Research from Queen’s University Belfast suggests that largescale antibody testing could lower social activity and thus contagion of COVID-19 (Coronavirus).
Throughout the pandemic, most individuals act without knowing their health state, which naturally affects their willingness to social distance. Recent research suggests that this uncertainty can be quite adverse, by increasing contagion and raising COVID-19 related deaths. However, part of the uncertainty can be reduced by antibody testing. By revealing that susceptible and asymptomatic individuals are not immune, antibody testing reduces their social activity lowering the scale of the pandemic.
The research was carried out by Dr Luis Guimaraes, Lecturer in Economics from Queen’s Management School, and recently published in the Journal of Mathematical Economics.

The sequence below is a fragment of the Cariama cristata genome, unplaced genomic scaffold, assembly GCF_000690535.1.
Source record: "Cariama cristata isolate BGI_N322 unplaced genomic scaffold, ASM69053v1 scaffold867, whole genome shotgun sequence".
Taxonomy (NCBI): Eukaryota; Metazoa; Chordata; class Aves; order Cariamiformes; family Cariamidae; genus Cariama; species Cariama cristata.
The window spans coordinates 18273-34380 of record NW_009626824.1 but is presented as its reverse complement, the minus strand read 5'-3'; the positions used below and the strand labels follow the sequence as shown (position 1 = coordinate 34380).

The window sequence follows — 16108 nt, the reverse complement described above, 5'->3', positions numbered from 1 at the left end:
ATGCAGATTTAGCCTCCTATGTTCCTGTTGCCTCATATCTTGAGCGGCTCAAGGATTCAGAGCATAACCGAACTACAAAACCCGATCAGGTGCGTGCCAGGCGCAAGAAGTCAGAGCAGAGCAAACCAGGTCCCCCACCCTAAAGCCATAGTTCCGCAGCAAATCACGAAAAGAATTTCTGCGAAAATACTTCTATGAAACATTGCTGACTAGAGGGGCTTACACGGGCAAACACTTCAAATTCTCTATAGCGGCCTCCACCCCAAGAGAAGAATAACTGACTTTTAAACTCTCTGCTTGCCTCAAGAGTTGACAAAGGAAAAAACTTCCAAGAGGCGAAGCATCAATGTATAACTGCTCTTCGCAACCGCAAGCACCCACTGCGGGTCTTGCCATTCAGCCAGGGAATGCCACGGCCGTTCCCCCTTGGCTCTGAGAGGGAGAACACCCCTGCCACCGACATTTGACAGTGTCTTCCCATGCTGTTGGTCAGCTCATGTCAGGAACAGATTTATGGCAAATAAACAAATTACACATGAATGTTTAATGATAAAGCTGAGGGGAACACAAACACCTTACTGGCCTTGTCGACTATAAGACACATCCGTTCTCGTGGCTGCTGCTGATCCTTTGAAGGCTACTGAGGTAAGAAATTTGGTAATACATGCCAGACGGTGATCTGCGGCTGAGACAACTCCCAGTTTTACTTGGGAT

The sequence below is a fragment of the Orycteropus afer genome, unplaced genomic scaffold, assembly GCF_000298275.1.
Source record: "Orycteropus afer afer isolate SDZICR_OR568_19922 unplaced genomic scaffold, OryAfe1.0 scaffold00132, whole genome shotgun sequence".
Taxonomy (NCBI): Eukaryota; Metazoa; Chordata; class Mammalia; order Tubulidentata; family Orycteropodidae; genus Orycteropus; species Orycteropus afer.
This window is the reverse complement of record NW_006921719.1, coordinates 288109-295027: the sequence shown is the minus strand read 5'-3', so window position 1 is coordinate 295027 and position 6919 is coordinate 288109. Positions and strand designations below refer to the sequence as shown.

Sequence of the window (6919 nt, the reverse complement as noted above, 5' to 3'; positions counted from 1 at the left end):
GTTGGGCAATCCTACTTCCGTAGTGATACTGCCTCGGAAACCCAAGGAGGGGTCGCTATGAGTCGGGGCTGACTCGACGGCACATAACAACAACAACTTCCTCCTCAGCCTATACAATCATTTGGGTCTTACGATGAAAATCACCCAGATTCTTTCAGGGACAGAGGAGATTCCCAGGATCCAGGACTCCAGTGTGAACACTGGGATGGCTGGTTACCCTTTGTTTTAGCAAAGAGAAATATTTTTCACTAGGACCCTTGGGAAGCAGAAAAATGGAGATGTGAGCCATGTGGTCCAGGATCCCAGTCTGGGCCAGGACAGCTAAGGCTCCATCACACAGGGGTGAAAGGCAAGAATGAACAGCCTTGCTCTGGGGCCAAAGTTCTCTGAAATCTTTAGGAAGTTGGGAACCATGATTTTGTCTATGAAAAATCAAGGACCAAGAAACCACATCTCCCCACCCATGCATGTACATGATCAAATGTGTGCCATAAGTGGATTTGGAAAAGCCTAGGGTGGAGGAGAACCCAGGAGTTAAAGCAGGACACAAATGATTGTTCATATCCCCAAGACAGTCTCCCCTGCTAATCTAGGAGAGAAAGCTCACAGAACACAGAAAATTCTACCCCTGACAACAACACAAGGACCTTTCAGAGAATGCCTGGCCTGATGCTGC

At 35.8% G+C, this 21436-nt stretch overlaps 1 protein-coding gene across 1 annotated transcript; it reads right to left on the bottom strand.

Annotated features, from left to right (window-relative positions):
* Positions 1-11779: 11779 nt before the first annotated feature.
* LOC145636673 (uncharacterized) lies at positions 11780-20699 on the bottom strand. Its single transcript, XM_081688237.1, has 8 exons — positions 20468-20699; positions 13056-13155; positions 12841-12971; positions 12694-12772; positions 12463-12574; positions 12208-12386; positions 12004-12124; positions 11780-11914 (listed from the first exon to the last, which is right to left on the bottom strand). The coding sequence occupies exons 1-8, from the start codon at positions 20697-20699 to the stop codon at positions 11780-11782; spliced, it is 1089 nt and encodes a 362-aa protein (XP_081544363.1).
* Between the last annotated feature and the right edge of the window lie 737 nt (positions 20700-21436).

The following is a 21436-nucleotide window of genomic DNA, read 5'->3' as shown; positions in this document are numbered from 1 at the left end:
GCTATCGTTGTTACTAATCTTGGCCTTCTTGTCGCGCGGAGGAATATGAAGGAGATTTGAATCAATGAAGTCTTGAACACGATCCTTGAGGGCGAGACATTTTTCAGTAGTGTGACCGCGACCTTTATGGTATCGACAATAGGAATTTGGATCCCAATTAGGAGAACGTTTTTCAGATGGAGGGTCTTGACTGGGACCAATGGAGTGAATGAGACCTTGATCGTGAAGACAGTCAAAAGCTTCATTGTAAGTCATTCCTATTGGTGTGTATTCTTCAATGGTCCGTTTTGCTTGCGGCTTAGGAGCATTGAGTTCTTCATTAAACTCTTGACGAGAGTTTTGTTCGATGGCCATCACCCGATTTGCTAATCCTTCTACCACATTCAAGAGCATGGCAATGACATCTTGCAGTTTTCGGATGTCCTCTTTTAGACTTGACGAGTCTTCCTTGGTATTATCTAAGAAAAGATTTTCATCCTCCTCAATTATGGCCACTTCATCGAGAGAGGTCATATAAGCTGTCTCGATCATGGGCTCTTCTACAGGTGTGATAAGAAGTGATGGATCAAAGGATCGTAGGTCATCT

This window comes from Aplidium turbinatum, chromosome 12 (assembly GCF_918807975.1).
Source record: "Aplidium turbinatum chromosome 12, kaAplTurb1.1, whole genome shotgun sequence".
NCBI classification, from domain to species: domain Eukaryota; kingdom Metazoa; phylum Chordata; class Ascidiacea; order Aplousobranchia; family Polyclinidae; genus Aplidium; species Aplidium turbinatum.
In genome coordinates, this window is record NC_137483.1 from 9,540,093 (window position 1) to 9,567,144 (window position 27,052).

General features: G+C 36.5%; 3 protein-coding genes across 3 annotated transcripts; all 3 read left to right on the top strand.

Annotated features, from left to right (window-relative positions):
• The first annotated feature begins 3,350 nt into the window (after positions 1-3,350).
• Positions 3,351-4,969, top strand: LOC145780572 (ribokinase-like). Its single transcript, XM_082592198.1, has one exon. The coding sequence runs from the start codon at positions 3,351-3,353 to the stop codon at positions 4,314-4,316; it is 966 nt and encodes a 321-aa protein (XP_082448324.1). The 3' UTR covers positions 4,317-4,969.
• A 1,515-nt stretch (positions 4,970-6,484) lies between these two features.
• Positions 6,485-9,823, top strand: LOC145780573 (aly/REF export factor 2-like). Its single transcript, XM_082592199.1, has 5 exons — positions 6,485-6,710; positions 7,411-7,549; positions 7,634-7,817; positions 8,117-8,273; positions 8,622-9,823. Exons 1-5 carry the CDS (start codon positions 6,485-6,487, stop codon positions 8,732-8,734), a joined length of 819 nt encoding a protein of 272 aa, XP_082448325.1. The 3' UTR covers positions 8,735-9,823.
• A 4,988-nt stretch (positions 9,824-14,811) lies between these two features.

Dr Guimaraes built an economic model of epidemics extending the standard SIR epidemiological model, widely used to guide policy during the pandemic, to include individuals’ choice of social distancing.
In the model, individuals react to the information about infections. When infections rise, they realize the increased risk of infection and lower their social contacts, which reduces the effective reproduction number, Rt. However, if susceptible individuals are unsure of their health state and erroneously believe to be immune, they constrain their social activity by less than otherwise…